Single parents applying online for MaineCare coverage are being asked personal questions – such as whether their child was conceived in Maine and why the absent parent no longer lives in the home – as part of the application.
From a scroll-down menu of possible reasons that the other parent left home, the Maine- Care applicant can choose “unwed parenthood, divorce, abandonment, death, separation, incarceration” and others.
Department of Health and Human Services spokesman John Martins said the questions are not meant to intrude on privacy, but are needed to determine whether child support is owed and whether paternity needs to be established. The questions are included in the online questionnaire for single mothers and fathers on the Maine.gov website, and they include no direct references to child support or paternity.
“We’re just trying to do a job and collect the information that needs to be collected,” Martins said.
Child support payments do not count as income for a Maine- Care applicant, but they could affect other public assistance benefits that the applicant might request, Martins said.
He said the federal government requires states to gather child-support information from Medicaid applicants, although federal rules do not dictate how the states must word the questions. MaineCare, the state’s name for its Medicaid program, is funded with state and federal money.
But several lawmakers said the questions unnecessarily infringe on applicants’ privacy.
Sen. Colleen Lachowicz, D-Waterville, said paternity and child support are determined by a court, and there is no reason to ask about conception or why a parent left home on a MaineCare application.
“Where a child is conceived has nothing to do with paternity. That (conception) can happen anywhere,” Lachowicz said. “I don’t understand why these questions should be asked.” She said she will look into whether the questions should be revised.
Rep. Richard Farnsworth, D-Portland, chair of the Legislature’s Health and Human Services Committee, said those questions are “goofy” and should be removed from the questionnaire.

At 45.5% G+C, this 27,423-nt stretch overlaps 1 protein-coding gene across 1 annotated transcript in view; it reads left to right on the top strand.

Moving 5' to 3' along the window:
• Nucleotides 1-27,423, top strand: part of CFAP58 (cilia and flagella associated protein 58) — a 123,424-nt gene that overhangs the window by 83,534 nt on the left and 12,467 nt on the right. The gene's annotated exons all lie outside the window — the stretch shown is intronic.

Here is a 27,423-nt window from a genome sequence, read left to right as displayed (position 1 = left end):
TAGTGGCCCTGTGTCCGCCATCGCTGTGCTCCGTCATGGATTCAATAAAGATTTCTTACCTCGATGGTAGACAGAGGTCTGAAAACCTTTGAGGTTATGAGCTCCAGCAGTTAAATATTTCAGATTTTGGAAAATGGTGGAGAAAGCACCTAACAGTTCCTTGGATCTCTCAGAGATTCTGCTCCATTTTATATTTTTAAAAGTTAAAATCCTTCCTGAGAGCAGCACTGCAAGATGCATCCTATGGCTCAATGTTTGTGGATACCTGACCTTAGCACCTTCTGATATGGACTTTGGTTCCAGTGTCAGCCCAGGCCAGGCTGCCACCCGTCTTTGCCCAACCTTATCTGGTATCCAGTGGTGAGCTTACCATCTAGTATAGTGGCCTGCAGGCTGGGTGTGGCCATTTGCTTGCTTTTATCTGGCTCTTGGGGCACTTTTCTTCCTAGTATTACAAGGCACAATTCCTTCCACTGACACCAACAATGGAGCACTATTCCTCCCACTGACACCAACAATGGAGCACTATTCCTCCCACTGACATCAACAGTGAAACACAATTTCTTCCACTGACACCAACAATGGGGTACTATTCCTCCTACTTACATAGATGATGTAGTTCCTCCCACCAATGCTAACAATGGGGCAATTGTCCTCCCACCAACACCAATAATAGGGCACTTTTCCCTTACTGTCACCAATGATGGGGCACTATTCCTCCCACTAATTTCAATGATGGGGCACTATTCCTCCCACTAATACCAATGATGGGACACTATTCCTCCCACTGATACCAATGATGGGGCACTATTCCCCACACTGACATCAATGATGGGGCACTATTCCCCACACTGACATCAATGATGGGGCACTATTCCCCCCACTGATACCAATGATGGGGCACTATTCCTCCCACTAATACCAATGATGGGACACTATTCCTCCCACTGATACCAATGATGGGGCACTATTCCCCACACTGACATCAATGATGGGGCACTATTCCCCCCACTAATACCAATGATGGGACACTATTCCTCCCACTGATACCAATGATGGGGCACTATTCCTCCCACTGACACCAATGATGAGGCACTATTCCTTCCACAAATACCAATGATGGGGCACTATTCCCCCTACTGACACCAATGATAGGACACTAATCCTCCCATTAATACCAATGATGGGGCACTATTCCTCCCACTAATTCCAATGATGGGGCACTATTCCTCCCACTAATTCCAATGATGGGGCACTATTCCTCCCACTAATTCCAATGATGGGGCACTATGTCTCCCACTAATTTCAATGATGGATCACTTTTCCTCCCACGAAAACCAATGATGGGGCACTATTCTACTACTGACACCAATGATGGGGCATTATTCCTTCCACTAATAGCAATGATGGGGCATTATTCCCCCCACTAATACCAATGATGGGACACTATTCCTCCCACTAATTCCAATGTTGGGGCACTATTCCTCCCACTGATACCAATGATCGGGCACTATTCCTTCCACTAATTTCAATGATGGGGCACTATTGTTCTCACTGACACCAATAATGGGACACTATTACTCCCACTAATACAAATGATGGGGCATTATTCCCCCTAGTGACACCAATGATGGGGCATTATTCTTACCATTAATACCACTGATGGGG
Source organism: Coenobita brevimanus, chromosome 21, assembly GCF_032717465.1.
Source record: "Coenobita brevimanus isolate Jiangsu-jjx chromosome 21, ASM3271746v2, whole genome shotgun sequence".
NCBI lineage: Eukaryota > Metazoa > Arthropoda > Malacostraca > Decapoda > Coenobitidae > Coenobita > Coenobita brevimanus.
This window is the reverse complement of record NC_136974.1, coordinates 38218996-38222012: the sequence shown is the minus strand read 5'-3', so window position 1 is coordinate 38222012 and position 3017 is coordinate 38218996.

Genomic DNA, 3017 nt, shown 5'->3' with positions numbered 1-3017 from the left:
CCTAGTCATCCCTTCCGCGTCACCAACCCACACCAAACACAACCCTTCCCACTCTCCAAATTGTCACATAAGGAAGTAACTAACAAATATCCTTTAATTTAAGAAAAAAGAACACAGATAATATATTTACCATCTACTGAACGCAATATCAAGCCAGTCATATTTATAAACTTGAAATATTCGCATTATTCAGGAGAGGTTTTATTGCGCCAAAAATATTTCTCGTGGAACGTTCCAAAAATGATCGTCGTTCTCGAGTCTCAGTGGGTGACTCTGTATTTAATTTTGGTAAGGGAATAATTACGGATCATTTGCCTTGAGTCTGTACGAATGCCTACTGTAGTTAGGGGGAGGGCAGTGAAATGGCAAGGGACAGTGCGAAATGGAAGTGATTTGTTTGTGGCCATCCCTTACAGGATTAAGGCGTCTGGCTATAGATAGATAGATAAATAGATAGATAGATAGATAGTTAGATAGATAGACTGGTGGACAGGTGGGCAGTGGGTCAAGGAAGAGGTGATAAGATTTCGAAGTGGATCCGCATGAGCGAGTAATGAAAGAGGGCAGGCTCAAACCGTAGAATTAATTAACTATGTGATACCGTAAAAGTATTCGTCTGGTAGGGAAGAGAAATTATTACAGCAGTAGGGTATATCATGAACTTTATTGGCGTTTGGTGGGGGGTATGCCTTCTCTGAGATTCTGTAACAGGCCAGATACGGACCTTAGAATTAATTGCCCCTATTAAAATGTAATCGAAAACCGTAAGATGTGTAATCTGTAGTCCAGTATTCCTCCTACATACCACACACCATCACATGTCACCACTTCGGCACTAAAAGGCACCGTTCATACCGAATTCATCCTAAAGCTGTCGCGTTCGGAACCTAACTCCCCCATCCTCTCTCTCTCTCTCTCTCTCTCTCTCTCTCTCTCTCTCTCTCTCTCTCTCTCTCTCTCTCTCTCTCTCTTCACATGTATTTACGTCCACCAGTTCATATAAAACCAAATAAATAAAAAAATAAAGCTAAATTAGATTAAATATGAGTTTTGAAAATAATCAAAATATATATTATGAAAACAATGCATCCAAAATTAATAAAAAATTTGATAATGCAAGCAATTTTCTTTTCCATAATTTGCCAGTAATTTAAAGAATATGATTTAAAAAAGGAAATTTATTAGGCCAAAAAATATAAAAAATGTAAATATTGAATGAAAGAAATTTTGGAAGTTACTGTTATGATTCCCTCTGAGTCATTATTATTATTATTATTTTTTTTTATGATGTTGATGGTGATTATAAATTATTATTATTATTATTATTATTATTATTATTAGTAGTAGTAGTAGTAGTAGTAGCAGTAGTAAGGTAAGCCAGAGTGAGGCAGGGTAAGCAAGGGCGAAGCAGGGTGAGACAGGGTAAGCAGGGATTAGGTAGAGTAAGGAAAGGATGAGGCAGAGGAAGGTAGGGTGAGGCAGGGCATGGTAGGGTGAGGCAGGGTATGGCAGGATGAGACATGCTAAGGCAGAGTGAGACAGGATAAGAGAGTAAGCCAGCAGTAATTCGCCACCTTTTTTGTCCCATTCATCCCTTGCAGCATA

“He (the absent parent) is gone. It doesn’t make any difference what the circumstances were that he left,” Farnsworth said.
The Press Herald learned of the issue when a single parent who was offended by the questions contacted the newspaper. The York County resident, who wished to remain anonymous to avoid problems with her ex-husband, said the questions made her angry.
“I thought, ‘How dare they?’ ” she said. “I thought it was an outrageous and unacceptable insult to my privacy.”
She said she refused to sign up for MaineCare because of the intrusive questions, even though her financial situation is dire.
Emily Brostek, consumer assistance program manager for Consumers for Affordable Health Care, a group that helps people apply for state benefits, said the conception and absentee-parent questions have no bearing on MaineCare eligibility.
“Those questions would not affect eligibility for MaineCare,” Brostek said. “We are definitely concerned about the wording.”
The questions do not appear on forms available online that can be printed out and mailed to DHHS. On those forms, applicants are directly asked whether they are owed child support.
Martins said he believes questions such as where a child is conceived and why a parent has left a household do appear on printed forms that aren’t available online, but he couldn’t immediately produce them for the Press Herald late Tuesday afternoon.
Martins said the online application was developed a few years ago and implemented about two years ago. The questions have not caused a stir until now.
“I don’t believe the questions have changed (since it started),” Martins said.
Robyn Merrill, a senior policy analyst for Maine Equal Justice Partners, a nonprofit group that advocates for low-income Mainers, said she sat on a committee that helped craft the online MaineCare application, and she doesn’t believe there was any intent to embarrass applicants.
“Any negative consequence is unintended,” Merrill said. “I think we just had some poorly worded questions.”
Martins, in an email response to a question, wrote that the questions could help the MaineCare recipient.
“Getting as much information as possible at the application stage typically helps the applicant, as the (child support enforcement department) will have all the information it needs to complete its work and the recipient will not have to return to the office to provide information to the staff,” Martins wrote.
Joe Lawlor can be contacted at 791-6376 or at: email@example.com